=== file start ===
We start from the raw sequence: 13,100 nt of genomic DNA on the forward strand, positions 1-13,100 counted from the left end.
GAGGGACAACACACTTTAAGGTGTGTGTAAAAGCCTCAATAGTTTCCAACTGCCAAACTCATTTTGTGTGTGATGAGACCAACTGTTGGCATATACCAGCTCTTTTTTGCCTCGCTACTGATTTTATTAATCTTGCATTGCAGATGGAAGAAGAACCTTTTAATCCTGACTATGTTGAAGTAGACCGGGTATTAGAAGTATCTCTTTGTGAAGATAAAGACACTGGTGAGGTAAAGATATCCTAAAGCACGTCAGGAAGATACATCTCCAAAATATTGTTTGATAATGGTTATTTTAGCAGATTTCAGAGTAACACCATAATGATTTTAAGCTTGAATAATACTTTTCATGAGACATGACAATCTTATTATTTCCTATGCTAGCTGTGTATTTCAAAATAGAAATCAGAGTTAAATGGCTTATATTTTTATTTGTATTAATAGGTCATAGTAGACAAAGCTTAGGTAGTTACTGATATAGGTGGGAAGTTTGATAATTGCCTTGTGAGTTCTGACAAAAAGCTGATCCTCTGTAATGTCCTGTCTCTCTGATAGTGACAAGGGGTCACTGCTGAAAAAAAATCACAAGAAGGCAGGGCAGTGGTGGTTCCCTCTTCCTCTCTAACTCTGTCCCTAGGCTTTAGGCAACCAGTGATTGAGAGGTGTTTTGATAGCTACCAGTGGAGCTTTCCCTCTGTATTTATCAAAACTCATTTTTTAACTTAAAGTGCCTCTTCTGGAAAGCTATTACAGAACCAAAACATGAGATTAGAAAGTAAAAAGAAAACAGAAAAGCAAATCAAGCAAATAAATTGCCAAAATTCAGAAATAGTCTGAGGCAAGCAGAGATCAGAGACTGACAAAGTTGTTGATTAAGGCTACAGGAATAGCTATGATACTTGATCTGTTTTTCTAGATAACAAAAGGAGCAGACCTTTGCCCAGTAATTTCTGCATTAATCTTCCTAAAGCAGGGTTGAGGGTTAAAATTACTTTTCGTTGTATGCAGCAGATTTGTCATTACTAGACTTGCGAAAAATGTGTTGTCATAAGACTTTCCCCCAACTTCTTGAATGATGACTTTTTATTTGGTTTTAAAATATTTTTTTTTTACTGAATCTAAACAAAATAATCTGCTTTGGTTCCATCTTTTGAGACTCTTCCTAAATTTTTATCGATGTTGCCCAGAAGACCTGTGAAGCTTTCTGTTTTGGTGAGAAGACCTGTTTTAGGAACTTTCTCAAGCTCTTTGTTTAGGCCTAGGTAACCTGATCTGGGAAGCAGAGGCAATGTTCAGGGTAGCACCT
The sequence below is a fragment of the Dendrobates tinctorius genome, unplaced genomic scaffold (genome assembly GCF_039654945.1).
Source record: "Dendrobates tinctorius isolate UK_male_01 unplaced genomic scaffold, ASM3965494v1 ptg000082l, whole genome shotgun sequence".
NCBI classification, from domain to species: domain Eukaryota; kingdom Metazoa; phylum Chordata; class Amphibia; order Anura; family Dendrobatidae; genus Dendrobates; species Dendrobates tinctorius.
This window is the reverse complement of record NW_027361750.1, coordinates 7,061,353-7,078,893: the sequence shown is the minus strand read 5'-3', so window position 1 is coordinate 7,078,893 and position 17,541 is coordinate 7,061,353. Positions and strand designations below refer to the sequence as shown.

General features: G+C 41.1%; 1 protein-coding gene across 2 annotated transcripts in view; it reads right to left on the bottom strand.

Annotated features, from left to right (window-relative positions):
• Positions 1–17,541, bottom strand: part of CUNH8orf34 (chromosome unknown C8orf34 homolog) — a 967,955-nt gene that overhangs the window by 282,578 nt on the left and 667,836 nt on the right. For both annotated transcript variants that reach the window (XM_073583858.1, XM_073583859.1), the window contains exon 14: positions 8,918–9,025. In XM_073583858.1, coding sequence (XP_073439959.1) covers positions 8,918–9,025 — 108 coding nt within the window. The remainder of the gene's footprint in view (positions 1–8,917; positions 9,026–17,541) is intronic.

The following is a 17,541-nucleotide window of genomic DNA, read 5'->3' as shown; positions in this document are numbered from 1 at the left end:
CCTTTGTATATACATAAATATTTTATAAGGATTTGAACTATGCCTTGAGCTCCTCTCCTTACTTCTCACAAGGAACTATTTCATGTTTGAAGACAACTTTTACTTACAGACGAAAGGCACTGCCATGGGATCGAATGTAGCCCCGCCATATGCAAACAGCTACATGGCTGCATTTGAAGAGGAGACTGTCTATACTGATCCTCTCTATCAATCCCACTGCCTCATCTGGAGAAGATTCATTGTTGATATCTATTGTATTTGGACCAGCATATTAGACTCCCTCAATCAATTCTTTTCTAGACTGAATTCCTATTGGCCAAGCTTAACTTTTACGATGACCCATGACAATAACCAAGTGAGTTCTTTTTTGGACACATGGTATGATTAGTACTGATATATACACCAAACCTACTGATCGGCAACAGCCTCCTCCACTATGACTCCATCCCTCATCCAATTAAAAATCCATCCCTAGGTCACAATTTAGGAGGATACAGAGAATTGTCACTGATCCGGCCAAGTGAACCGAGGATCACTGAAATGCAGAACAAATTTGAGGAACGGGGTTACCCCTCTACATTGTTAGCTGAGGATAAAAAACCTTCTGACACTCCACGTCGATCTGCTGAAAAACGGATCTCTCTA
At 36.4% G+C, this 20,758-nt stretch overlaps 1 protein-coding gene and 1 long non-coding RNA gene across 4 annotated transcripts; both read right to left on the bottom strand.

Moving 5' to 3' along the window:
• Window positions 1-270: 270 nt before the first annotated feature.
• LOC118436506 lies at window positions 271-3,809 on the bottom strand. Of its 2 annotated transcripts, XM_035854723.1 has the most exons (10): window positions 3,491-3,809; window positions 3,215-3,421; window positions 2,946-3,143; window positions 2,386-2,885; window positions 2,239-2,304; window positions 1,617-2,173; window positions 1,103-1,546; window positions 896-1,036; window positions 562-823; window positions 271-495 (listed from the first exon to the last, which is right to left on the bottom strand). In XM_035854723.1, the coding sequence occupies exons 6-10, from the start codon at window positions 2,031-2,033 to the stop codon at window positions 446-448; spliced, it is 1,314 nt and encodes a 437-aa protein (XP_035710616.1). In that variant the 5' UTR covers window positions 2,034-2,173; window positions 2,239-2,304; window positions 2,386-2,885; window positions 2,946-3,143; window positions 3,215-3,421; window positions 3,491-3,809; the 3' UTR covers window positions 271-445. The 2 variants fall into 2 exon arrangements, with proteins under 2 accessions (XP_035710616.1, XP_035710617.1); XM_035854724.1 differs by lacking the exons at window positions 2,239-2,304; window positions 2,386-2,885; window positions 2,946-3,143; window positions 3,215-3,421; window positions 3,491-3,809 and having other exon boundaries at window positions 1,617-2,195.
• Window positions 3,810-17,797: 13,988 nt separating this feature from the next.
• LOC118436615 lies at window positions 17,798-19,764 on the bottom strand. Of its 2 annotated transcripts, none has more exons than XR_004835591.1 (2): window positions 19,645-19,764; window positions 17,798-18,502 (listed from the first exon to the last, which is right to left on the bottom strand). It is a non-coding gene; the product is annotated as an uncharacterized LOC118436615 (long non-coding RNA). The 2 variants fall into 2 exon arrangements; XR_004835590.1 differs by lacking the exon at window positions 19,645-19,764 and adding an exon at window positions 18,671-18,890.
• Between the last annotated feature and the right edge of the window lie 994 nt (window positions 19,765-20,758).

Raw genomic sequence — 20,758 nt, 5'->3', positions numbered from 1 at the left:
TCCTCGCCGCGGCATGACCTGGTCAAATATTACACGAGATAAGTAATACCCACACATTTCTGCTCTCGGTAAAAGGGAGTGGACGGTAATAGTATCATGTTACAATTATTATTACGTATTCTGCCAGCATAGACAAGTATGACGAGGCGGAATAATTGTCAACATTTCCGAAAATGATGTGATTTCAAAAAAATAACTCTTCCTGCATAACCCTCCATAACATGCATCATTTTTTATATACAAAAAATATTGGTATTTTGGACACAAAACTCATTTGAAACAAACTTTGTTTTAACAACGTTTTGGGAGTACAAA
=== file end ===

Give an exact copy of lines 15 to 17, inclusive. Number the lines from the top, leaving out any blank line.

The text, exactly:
• LOC118436506 lies at window positions 271-3,809 on the bottom strand. Of its 2 annotated transcripts, XM_035854723.1 has the most exons (10): window positions 3,491-3,809; window positions 3,215-3,421; window positions 2,946-3,143; window positions 2,386-2,885; window positions 2,239-2,304; window positions 1,617-2,173; window positions 1,103-1,546; window positions 896-1,036; window positions 562-823; window positions 271-495 (listed from the first exon to the last, which is right to left on the bottom strand). In XM_035854723.1, the coding sequence occupies exons 6-10, from the start codon at window positions 2,031-2,033 to the stop codon at window positions 446-448; spliced, it is 1,314 nt and encodes a 437-aa protein (XP_035710616.1). In that variant the 5' UTR covers window positions 2,034-2,173; window positions 2,239-2,304; window positions 2,386-2,885; window positions 2,946-3,143; window positions 3,215-3,421; window positions 3,491-3,809; the 3' UTR covers window positions 271-445. The 2 variants fall into 2 exon arrangements, with proteins under 2 accessions (XP_035710616.1, XP_035710617.1); XM_035854724.1 differs by lacking the exons at window positions 2,239-2,304; window positions 2,386-2,885; window positions 2,946-3,143; window positions 3,215-3,421; window positions 3,491-3,809 and having other exon boundaries at window positions 1,617-2,195.
• Window positions 3,810-17,797: 13,988 nt separating this feature from the next.
• LOC118436615 lies at window positions 17,798-19,764 on the bottom strand. Of its 2 annotated transcripts, none has more exons than XR_004835591.1 (2): window positions 19,645-19,764; window positions 17,798-18,502 (listed from the first exon to the last, which is right to left on the bottom strand). It is a non-coding gene; the product is annotated as an uncharacterized LOC118436615 (long non-coding RNA). The 2 variants fall into 2 exon arrangements; XR_004835590.1 differs by lacking the exon at window positions 19,645-19,764 and adding an exon at window positions 18,671-18,890.